Most serotype 9 strains clustered into group 2 which is phylogenetically close to the I/WV Canadian serotype 2 strain 89-1591. In previous studies, published serotype 9 genomes were phylogenetically distinct from CC1 strains (D12) [16, 48] or clustered into the I/WV group (22083) [47]. Taken together, it may be proposed that the zoonotic potential of serotype 9 strains of groups 2 and 3 is probably lower than that of group 1 strains. Certain genes and RDs reported to correlate with virulence were present in group 1 but absent in group 2 and 3 strains; again, further research is needed to confirm if those genes are responsible for the difference of zoonotic potential of serotype 9 ST16 (CC16) strains. Although CGA analysis indicates that most strains from Spain and Canada may have the same virulence potential for pigs, Spanish strains included in this study are, as mentioned, more homogenous than Canadian strains, which may also be an indication of a higher virulence of the former. However, further studies are needed to evaluate the virulence of representative strains from both groups.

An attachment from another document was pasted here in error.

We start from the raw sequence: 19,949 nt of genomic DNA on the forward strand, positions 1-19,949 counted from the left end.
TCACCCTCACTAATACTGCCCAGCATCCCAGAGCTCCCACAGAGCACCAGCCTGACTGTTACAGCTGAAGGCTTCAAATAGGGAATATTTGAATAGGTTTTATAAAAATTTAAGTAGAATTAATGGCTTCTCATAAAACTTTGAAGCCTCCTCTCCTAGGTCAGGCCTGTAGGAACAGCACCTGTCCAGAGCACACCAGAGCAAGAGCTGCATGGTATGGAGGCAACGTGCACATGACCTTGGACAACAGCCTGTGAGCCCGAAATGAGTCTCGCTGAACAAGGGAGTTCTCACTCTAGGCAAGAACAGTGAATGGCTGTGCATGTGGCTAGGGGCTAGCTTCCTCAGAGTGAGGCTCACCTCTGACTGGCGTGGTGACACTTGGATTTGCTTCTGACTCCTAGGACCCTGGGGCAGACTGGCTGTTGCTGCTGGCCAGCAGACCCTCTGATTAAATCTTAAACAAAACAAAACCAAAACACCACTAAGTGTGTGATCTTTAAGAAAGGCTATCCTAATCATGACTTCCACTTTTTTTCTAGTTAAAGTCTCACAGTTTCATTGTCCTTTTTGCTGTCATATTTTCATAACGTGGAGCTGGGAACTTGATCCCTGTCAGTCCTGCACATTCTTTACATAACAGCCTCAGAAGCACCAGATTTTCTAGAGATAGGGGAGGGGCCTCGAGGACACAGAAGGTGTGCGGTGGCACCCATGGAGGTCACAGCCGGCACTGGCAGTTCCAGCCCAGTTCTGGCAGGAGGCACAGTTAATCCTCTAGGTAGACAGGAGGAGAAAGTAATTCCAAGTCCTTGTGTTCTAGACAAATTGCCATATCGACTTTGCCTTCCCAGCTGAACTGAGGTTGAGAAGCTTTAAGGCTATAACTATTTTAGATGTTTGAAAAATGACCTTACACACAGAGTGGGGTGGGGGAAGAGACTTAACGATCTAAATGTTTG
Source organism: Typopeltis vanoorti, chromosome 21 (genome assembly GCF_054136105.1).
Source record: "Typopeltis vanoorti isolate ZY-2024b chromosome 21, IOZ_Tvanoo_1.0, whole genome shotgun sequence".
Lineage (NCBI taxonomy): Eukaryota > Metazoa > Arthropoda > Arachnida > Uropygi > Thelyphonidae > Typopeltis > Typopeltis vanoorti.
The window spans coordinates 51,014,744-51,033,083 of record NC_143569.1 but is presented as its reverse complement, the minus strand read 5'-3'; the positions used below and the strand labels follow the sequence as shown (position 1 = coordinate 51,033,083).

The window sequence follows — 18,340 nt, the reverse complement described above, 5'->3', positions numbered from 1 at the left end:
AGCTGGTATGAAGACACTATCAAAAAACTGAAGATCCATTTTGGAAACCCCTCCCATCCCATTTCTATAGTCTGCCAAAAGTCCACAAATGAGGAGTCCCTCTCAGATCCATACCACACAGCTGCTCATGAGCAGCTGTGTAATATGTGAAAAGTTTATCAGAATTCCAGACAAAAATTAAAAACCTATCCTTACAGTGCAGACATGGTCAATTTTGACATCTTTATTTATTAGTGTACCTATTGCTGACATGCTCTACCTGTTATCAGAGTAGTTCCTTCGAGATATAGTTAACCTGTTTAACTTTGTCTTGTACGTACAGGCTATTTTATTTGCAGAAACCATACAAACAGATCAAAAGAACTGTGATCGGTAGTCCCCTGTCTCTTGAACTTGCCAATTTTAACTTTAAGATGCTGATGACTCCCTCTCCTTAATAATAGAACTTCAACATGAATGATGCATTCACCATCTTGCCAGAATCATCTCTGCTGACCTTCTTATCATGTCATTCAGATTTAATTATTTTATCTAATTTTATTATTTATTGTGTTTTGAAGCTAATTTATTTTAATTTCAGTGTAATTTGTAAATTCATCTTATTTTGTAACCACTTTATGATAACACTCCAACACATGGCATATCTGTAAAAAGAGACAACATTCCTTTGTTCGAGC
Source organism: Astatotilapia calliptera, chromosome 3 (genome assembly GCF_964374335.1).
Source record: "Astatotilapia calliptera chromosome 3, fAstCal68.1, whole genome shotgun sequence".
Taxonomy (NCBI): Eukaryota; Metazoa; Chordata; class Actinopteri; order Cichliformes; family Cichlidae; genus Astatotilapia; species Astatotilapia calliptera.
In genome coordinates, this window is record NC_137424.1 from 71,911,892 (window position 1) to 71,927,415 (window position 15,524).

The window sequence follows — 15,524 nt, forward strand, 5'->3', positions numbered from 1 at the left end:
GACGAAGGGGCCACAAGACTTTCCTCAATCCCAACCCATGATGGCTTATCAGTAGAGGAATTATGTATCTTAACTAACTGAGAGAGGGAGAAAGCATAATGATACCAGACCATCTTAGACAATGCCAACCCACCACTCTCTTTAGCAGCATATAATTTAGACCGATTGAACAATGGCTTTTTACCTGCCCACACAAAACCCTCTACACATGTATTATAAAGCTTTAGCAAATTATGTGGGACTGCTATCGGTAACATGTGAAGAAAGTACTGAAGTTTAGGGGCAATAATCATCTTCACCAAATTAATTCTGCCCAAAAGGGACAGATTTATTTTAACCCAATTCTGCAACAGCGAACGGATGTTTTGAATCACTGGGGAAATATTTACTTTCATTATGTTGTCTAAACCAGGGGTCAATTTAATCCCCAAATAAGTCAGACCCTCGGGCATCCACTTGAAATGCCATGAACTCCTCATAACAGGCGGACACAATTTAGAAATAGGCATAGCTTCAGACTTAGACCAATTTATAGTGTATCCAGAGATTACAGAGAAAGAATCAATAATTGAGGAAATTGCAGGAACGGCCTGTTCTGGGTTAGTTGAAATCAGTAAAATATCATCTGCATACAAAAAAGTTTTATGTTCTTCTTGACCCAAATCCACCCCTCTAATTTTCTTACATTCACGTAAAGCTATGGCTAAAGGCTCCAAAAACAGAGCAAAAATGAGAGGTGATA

The traditional virulence markers, mrp, epf, and sly, have been mainly associated with serotype 2 strains [19], and to a lesser extent to other serotypes. All strains from Spain were genotyped as mrpNA1 epfsly+, confirming their homogeneity. Most serotype 9 strains analyzed in the past showed a mrp profile, with a few strains being mrp+ [37, 49]. In the present study, most strains were mrp+, represented by the three genotypes already described (EU, NA1, and NA2 [41]). Interestingly, a new genotype was found among Canadian strains, named NA3. Since a role in virulence of the MRP protein has been recently highlighted [50], studies using more isolates from diseased pigs and ill patients will be required to evaluate the real significance of different genotypes of mrp and the correlation with the expression of the protein. None of the strains were epf+, which is in agreement with most previous serotype 9 strain studies [37, 49]. Even if ST16 (CC16) strains are closer to E/H CC1 strains (which usually carry this gene) than other serotype 9 strains, this factor seems to be a clear difference between the two groups. Finally, the sly gene was predominately present in all Spanish strains, confirming a higher relationship amongst them, and the two potentially zoonotic serotype 9 strains, but it was absent in over 70% of Canadian strains. Positive sly serotype 9 strains have been previously described [37, 49]. Since the suilysin may play important roles in the pathogenesis of the infection [51], its absence may also indicate a potentially lower virulence of Canadian strains.